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I am enjoying reading this book, although I still have about the last 25% to finish. The book is a scholarly history of Mathematical (and, to a lesser extent, Physics) developments from roughly the time of Galileo through to (I am anticipating) the 17th or 18th Century. For those who have studied the Calculus, the general discussions will be riveting as a narration of the historical developments (and controversies) that led up to the concept of the infinitesimal, accepted in the modern notation as, for example, "dx". Entwined with the somewhat clumsy and rambling development preceding the Calculus is the politicized environment fostered by the Jesuit Order of the Church. The Jesuits, as it turned out, were on the wrong side of developments.
People today tend to be critical of the Church as having hindered scientific and mathematical developments in the roughly 1300 to 1700 time frame, but one should keep in mind that the Church was the dominant and most extensive learned community, at least in the European theatre, at that time. There really was no other comparable organization to play the role of cultural integrator. True, there were individuals (such as Galileo) who illuminated the way, but then, as now, organized progress was the off-spring of large organizations.
The Jesuits were on the wrong side of the philosophy of the infinitesimal, which later was developed by Leibnitz (in Germany) and Newton (in England) to create the most powerful mathematical philosophy known to date. If the resulting Calculus had been known, for example, to Edmund Halley, his tour de force of demonstrating the periodicity of his comet's orbit would have been enormously less tedious. Incidentally, Newton's and Leibnits' work, although very similar, were not identical to each other ... but each accused the other of plagiarism!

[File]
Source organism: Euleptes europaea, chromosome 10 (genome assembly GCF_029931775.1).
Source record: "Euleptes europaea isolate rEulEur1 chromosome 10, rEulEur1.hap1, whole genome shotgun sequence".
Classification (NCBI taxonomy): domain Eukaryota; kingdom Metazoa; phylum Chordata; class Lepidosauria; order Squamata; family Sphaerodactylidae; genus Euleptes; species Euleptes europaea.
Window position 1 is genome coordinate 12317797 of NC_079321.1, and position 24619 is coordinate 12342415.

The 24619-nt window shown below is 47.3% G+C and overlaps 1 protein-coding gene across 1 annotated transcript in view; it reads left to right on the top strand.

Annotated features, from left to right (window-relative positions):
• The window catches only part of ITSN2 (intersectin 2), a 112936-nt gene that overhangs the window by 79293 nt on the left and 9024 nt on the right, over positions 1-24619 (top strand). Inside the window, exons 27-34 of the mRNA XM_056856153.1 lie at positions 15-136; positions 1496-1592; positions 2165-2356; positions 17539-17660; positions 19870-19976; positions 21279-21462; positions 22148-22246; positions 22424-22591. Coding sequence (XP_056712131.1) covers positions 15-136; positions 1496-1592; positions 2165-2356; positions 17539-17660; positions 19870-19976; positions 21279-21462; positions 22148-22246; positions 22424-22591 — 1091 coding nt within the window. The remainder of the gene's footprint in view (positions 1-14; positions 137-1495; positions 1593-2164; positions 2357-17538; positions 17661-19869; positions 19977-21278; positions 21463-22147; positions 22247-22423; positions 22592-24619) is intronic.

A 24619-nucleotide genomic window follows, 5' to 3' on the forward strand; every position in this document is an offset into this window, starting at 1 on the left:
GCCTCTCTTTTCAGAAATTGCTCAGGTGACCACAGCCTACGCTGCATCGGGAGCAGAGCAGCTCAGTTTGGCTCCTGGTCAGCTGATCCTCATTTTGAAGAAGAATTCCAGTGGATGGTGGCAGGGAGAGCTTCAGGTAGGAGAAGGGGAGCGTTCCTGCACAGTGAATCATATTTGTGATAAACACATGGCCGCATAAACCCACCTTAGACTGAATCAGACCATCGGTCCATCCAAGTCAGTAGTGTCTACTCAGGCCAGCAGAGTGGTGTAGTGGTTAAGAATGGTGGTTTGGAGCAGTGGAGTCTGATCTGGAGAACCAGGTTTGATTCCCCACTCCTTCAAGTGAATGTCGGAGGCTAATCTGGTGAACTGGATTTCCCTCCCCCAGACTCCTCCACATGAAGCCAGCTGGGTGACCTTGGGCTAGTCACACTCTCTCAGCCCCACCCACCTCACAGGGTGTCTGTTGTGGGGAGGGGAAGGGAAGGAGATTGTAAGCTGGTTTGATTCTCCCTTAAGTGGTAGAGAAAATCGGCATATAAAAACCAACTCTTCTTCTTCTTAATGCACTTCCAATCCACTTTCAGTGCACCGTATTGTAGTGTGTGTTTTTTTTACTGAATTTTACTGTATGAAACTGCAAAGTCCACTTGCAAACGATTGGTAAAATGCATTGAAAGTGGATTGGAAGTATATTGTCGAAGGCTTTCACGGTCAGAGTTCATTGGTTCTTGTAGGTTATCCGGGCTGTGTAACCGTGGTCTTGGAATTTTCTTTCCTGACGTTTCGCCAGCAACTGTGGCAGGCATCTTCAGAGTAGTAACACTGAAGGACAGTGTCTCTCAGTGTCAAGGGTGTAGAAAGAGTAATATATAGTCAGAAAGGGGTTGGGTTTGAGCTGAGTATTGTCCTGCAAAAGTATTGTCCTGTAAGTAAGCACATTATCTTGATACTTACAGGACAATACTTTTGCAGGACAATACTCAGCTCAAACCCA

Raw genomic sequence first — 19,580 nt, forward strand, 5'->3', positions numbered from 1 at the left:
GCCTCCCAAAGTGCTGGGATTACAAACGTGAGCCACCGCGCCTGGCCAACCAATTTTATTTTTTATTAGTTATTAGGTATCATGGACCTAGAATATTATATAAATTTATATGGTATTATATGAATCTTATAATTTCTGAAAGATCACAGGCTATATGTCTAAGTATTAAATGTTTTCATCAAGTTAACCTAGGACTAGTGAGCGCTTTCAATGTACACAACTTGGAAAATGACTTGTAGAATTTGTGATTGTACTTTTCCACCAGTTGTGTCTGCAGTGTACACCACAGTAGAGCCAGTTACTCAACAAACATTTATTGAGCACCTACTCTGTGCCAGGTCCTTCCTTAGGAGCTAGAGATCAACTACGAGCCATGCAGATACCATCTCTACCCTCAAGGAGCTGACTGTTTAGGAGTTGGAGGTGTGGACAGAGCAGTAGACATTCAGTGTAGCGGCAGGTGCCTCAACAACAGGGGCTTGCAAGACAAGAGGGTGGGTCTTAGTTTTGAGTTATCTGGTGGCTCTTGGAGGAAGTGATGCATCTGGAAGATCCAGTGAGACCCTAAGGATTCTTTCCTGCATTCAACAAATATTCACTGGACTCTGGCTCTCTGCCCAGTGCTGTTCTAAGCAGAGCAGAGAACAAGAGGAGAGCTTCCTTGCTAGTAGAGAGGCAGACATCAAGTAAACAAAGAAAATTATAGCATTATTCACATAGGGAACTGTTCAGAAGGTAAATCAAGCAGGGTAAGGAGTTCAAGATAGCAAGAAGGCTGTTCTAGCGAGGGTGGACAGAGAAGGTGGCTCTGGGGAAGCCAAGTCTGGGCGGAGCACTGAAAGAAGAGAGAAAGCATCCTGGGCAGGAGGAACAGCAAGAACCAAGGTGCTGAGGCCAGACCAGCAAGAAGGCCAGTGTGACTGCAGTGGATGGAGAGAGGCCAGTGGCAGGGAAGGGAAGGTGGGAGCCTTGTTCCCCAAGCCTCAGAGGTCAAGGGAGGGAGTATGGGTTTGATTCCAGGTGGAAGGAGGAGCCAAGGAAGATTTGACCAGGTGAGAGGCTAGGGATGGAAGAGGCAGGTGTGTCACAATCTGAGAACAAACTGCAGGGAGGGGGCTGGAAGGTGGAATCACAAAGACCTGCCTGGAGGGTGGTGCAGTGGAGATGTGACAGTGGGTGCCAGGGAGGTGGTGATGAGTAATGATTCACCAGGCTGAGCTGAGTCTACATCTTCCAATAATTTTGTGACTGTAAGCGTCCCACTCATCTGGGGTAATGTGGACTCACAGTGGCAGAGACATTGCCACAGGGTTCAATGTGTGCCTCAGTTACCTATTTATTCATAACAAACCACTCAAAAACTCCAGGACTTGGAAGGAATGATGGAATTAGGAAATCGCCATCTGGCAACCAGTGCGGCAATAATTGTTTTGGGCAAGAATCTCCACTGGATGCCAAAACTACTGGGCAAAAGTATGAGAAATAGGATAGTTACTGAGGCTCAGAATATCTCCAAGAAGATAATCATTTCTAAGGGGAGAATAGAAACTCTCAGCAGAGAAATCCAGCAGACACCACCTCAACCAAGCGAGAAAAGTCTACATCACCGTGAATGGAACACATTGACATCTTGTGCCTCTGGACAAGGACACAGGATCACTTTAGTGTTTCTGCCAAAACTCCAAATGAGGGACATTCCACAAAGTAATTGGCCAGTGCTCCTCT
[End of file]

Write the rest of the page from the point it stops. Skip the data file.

We tend to think of historical developments as being linear. But for those who live those developments, they are not. This book illustrates the often meandering and error filled missteps associated with human progress, and how human pride, obstinacy, and sometimes, downright dishonesty and raw politics play a role.
The Calculus was a concept whose time had come, we recognize today, but we sometimes fail to realize that the development was via human stumbling, intrigue, politics, pride and even, it seems, stubborn orneriness at times! Human affairs do not follow clean and neat orderliness: the point is very clearly illustrated by this book.
If you take the time to read this book, your patience will be richly rewarded.